Who says the public doesn't like history? On Wednesday night at the Fullerton Public Library, I moderated a seminar on the life of Alex Bernal, the brave Fullerton man who stood against his racist, litigious white neighbors that wanted him out of their neighborhood on account of his Mexican heritage, a case that profoundly influenced American civil rights. On the panel were three of Bernal's children--Maria Theresa and Irene, the young girls pictured at right, and son Joseph--and Luis C. Fernandez, the Cal State Fullerton alum who rediscovered the case.
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The evening began dramatically, with an airing of an episode of March of Time (the old Time radio serial) that reenacted the Bernal case; the eight-minute episode hadn't been re-aired since originally broadcast in 1943, and not even Bernal's children had heard the episode until Monday, when Joseph was finally able to locate a copy at the Library of Congress. For the next hour, I asked questions of the Bernals and Fernandez, to introduce the case and its important to the public, which sat silent and spellbound throughout the evening--but you don't have to take my word for it. Longtime OCTA spokesman Ted Nguyen was in attendance in his regular role as a human, and wrote about it on his personal blog.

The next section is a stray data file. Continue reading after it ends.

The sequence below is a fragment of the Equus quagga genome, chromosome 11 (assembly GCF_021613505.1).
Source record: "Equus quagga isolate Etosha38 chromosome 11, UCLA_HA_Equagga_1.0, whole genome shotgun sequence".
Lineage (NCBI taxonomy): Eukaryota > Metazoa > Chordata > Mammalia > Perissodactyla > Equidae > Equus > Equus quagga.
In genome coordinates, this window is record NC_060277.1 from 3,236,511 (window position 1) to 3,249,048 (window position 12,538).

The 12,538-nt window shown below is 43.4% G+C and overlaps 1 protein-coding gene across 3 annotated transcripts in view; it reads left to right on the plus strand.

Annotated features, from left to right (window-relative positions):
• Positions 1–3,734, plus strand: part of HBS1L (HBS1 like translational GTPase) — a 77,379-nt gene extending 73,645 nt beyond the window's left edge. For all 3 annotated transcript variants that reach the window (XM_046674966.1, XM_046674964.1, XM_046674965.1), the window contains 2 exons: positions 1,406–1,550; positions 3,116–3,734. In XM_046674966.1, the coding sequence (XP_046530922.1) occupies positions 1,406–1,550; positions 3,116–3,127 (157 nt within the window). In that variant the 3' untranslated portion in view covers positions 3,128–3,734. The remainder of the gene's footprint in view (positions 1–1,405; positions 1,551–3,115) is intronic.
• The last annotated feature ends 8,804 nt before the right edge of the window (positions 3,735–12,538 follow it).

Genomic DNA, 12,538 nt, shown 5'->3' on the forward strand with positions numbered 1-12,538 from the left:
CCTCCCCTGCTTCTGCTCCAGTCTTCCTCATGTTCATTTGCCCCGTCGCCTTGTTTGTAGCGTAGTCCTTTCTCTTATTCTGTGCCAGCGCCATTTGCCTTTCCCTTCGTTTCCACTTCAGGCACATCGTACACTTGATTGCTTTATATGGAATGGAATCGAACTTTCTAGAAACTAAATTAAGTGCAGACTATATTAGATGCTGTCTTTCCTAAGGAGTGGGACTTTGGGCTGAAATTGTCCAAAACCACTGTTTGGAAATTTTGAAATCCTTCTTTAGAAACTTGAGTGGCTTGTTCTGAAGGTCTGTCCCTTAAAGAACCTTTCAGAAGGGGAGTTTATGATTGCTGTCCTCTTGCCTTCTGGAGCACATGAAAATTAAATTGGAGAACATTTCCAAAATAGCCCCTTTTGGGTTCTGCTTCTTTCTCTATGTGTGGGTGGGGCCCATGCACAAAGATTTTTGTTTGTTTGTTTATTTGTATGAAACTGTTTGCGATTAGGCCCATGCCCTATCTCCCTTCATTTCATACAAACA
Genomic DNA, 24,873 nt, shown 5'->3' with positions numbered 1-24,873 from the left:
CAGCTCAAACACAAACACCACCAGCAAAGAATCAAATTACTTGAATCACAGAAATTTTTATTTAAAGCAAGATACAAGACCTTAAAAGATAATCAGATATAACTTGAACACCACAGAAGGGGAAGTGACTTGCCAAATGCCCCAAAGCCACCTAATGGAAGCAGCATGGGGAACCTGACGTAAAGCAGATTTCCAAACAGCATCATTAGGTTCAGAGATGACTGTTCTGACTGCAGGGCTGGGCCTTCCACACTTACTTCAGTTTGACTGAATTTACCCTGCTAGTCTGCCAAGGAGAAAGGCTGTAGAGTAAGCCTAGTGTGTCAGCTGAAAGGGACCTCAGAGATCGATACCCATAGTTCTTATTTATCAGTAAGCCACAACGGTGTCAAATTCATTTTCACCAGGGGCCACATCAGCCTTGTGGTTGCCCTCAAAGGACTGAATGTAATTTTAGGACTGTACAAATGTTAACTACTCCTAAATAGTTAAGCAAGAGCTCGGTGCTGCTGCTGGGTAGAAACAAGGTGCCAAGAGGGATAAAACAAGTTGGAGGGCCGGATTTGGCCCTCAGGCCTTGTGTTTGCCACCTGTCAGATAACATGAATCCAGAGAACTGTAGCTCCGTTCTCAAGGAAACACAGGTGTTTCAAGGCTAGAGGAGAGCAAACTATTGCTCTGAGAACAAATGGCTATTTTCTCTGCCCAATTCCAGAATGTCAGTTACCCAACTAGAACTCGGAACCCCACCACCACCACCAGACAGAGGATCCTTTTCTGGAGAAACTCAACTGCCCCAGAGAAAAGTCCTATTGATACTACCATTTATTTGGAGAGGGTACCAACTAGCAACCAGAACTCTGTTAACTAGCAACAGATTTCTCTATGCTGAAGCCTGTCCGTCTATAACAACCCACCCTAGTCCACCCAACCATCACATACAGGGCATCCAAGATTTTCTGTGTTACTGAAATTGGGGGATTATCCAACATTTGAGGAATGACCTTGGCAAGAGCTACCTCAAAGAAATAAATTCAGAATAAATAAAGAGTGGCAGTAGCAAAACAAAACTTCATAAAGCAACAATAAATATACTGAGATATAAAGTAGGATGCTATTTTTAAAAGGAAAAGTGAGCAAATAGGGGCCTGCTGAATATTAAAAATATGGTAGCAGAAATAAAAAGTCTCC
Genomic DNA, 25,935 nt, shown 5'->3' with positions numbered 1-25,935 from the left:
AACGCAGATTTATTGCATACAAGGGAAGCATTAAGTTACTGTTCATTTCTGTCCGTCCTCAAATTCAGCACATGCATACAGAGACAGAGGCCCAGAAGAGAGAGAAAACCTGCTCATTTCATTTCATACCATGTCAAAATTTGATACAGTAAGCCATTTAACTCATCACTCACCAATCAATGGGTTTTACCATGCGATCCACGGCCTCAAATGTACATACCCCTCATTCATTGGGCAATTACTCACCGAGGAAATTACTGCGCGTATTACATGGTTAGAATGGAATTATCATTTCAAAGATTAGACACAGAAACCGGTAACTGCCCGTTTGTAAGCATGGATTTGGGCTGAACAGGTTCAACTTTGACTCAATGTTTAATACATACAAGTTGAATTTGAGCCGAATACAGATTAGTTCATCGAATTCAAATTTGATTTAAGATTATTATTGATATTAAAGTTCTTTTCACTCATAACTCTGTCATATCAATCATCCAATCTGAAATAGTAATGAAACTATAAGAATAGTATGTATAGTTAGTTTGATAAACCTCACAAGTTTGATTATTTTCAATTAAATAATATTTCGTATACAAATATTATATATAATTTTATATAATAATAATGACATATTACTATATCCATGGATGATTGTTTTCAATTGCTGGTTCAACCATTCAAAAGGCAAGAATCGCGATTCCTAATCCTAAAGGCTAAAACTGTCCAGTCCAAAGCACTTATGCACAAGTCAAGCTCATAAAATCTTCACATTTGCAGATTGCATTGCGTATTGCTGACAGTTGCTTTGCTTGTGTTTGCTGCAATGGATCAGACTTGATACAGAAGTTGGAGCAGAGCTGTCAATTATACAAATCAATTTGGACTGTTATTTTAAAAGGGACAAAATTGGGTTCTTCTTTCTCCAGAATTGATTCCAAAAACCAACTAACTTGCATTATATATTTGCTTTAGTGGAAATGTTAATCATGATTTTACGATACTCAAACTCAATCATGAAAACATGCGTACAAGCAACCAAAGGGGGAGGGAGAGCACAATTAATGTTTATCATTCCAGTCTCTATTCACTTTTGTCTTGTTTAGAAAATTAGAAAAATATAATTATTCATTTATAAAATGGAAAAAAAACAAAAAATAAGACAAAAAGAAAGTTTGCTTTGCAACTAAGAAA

After some questions, people stuck around for a good hour, seeing the historical displays that the Bernals created for their father and also the posters of the Orange County Mexican-American Historical Society, which co-sponsored the event along with the Fullerton Public Library and the Chicana and Chicano Studies department at Cal State Fullerton (where I lecture). Great time had by all 250+ of us!